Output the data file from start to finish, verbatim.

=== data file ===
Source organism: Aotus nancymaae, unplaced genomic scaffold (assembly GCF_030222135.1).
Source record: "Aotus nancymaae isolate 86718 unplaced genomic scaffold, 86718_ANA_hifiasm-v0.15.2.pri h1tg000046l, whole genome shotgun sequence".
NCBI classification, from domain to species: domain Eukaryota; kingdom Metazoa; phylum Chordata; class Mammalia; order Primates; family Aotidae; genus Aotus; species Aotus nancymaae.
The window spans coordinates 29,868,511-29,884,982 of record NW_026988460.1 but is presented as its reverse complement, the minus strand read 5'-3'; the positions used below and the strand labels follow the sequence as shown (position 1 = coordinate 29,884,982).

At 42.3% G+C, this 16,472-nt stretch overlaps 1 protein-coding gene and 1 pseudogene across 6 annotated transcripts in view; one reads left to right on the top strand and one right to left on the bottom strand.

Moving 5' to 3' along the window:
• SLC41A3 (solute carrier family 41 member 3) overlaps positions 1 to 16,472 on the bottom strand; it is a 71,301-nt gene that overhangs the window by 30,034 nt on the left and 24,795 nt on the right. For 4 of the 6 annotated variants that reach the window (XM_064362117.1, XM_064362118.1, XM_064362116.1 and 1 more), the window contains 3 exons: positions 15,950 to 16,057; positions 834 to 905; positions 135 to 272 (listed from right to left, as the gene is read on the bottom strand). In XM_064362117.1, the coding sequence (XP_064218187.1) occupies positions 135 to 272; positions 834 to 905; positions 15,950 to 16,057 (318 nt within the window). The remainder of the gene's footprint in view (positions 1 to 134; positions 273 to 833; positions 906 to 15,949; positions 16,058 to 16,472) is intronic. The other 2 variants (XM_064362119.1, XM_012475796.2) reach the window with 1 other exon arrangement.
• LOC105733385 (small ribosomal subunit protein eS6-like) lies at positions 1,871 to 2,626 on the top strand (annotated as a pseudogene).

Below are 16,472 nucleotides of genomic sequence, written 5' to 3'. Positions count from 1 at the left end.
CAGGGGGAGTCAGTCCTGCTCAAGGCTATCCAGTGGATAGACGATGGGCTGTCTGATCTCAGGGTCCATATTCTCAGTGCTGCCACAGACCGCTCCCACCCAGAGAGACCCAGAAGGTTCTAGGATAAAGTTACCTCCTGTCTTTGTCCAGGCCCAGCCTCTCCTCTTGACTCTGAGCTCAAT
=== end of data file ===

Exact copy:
Source organism: Aotus nancymaae, unplaced genomic scaffold (assembly GCF_030222135.1).
Source record: "Aotus nancymaae isolate 86718 unplaced genomic scaffold, 86718_ANA_hifiasm-v0.15.2.pri h1tg000046l, whole genome shotgun sequence".
NCBI classification, from domain to species: domain Eukaryota; kingdom Metazoa; phylum Chordata; class Mammalia; order Primates; family Aotidae; genus Aotus; species Aotus nancymaae.
The window spans coordinates 29,868,511-29,884,982 of record NW_026988460.1 but is presented as its reverse complement, the minus strand read 5'-3'; the positions used below and the strand labels follow the sequence as shown (position 1 = coordinate 29,884,982).

At 42.3% G+C, this 16,472-nt stretch overlaps 1 protein-coding gene and 1 pseudogene across 6 annotated transcripts in view; one reads left to right on the top strand and one right to left on the bottom strand.

Moving 5' to 3' along the window:
• SLC41A3 (solute carrier family 41 member 3) overlaps positions 1 to 16,472 on the bottom strand; it is a 71,301-nt gene that overhangs the window by 30,034 nt on the left and 24,795 nt on the right. For 4 of the 6 annotated variants that reach the window (XM_064362117.1, XM_064362118.1, XM_064362116.1 and 1 more), the window contains 3 exons: positions 15,950 to 16,057; positions 834 to 905; positions 135 to 272 (listed from right to left, as the gene is read on the bottom strand). In XM_064362117.1, the coding sequence (XP_064218187.1) occupies positions 135 to 272; positions 834 to 905; positions 15,950 to 16,057 (318 nt within the window). The remainder of the gene's footprint in view (positions 1 to 134; positions 273 to 833; positions 906 to 15,949; positions 16,058 to 16,472) is intronic. The other 2 variants (XM_064362119.1, XM_012475796.2) reach the window with 1 other exon arrangement.
• LOC105733385 (small ribosomal subunit protein eS6-like) lies at positions 1,871 to 2,626 on the top strand (annotated as a pseudogene).

Below are 16,472 nucleotides of genomic sequence, written 5' to 3'. Positions count from 1 at the left end.
CAGGGGGAGTCAGTCCTGCTCAAGGCTATCCAGTGGATAGACGATGGGCTGTCTGATCTCAGGGTCCATATTCTCAGTGCTGCCACAGACCGCTCCCACCCAGAGAGACCCAGAAGGTTCTAGGATAAAGTTACCTCCTGTCTTTGTCCAGGCCCAGCCTCTCCTCTTGACTCTGAGCTCAAT